Kelbie Jackson: A warning from a Utah teacher

The power we have as adults on the students we teach is beyond our realization.

(Ashley Gilbertson | The New York Times) A classroom in a school.

At the end of the second day of eighth grade, my friend, Megan, and I were running late for the bus. She hurried to the office to see if her mom could pick us up, while I ran to see if the bus was still parked and waiting for us. As we were running, I looked back to my friend, then as I turned forward, I ran directly into a door-sized glass window, instantly breaking my nose. Luckily, none of my classmates were around to see. But one person did see, my eighth grade science teacher. The next day, she forced me to confess the story of my black eyes to my entire class.

The impact this experience had on me as a thirteen-year-old student was life altering. I no longer wanted to attend school, I became incredibly anxious, my eating habits changed, and I was increasingly self-conscious about what people thought about me. It took me the entire school year to get over the devastation my teacher had caused me. Years later, when I became a teacher, I vowed that I would never put my students in the same position.

I promised myself that every interaction I had with my students would be positive and uplifting. Further, in order to build positive relationships with my students, I committed to doing three things consistently: learn about their interests and share my own, be authentic and have fun in class, and believe that all my students can do great things.

These three goals can be accomplished in many different ways.

As always, it is up to the educator to determine what works best for them; however, I know that when teachers have a clear understanding of their students’ interests and communicate their own, they will be more successful in their teaching because commonalities between the student and teacher will be discovered, resulting in an increase in student learning. Teachers need to transform their lessons to discover new ways to be authentic in the classroom. When teachers show authenticity with their students, it encourages students to make and build positive connections and relationships with their peers and their teacher. Sometimes certain activities will work for some classes, but not for others... and that is OK.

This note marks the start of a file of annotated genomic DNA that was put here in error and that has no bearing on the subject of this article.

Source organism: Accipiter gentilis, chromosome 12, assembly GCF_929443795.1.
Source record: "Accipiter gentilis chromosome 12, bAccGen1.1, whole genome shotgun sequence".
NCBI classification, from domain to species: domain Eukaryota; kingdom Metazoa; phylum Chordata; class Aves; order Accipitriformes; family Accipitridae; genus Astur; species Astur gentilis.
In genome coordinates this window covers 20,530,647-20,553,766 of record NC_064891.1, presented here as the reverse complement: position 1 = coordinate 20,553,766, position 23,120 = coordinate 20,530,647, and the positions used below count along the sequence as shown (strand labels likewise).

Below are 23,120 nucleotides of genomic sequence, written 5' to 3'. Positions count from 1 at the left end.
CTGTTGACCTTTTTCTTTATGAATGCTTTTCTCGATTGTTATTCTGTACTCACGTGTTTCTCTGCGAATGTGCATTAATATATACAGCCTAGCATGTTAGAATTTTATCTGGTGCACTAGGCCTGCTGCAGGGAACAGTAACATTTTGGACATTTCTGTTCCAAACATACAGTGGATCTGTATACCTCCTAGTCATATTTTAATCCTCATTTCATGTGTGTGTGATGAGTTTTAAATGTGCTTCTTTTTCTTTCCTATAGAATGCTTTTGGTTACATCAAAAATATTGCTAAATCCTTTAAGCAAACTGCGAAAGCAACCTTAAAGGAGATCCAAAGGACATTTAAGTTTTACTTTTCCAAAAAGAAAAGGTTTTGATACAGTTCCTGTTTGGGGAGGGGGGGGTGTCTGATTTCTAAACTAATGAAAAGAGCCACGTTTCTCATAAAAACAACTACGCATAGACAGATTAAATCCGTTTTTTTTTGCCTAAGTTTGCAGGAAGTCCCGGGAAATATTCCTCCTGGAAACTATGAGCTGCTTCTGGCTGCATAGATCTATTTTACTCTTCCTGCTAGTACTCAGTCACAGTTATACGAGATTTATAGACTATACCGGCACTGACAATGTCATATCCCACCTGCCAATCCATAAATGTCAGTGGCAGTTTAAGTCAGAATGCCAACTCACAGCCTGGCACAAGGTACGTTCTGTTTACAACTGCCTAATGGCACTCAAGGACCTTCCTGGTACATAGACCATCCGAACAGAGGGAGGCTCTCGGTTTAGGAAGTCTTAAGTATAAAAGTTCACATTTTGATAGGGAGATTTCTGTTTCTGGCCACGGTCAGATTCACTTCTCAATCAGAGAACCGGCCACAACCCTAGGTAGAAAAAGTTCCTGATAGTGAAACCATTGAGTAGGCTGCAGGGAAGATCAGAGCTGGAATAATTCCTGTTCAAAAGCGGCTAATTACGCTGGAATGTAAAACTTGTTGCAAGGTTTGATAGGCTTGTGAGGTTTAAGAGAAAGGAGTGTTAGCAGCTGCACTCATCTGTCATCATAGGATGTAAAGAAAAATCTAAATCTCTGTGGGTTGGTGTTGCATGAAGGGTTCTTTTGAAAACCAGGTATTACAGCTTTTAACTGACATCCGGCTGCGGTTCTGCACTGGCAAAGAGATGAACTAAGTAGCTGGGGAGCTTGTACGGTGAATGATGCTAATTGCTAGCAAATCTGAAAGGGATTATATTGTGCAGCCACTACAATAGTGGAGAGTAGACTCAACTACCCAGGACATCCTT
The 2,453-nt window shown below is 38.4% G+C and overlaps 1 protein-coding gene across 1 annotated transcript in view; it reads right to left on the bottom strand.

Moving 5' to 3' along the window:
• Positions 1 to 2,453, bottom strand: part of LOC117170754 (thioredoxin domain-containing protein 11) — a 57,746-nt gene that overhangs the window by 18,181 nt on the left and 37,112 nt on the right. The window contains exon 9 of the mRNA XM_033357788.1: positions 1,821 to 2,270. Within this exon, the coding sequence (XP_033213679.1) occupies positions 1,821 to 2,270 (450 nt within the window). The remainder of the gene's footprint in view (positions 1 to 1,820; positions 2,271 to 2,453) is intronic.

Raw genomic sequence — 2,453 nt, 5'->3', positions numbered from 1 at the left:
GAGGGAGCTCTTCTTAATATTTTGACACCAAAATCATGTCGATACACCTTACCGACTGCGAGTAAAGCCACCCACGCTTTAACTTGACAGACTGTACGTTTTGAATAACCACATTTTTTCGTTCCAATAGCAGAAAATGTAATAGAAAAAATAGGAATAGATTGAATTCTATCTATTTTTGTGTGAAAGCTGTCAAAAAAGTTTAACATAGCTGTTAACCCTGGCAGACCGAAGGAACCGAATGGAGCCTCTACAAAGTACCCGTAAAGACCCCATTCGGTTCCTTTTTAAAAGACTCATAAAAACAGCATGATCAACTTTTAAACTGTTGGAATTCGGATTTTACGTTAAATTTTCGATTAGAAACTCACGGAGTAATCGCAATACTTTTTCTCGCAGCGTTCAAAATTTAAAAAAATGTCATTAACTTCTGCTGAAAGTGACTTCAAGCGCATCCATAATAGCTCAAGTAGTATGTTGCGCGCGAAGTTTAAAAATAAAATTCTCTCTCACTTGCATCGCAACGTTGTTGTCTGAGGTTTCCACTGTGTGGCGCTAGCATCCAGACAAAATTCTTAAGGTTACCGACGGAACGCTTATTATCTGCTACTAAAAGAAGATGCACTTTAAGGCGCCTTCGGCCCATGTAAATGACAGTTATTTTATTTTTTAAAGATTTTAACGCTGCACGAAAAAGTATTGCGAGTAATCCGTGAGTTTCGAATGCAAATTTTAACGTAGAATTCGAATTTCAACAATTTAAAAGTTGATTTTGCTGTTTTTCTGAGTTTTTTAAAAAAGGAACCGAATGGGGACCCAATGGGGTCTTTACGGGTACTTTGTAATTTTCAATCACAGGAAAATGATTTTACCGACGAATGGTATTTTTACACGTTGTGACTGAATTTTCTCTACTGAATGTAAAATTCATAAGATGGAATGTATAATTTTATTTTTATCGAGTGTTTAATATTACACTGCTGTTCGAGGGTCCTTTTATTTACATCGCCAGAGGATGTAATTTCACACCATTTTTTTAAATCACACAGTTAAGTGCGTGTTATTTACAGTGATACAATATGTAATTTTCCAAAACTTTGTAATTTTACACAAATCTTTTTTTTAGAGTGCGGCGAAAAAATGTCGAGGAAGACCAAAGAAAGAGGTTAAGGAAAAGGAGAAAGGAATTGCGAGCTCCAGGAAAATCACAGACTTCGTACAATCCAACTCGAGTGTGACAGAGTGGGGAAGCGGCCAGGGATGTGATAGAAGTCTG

Finally, the teacher should discover and utilize many different strategies that will aid in students’ personal discovery that they can do difficult but great things. When students are being pushed in class, they will gain the satisfaction that they can overcome challenges. The important thing to remember is that the teacher should consistently maintain a positive environment that is focused on the student; it is our responsibility as educators to facilitate a positive experience for those in our care.

The power we have as adults on the students we teach is beyond our realization. As educators, we are not only teaching the students the content that we value, but we are also teaching students that they can rely on us no matter the difficult situations they may be facing. The role that we play in our students’ lives can impact their stories both positively and negatively, so it is essential that we, the teachers, be the positive role models that our students so desperately need.

Kelbie Jackson, op-ed

Kelbie Jackson is an instructional coach at Bear River High School in Box Elder School District. She earned her undergraduate degree in English and chemistry from Utah State University in 2015. Kelbie began her teaching career at Bear River Middle School in 2016 where she taught 9th grade English and 8th grade science — the very subject that caused her so much pain. Kelbie went on to earn her graduate degree from Grand Canyon University in reading with an emphasis in secondary education. After which, Kelbie transferred to Bear River High School where she taught 10th grade ELA and AP literature and composition until receiving her current position as instructional coach.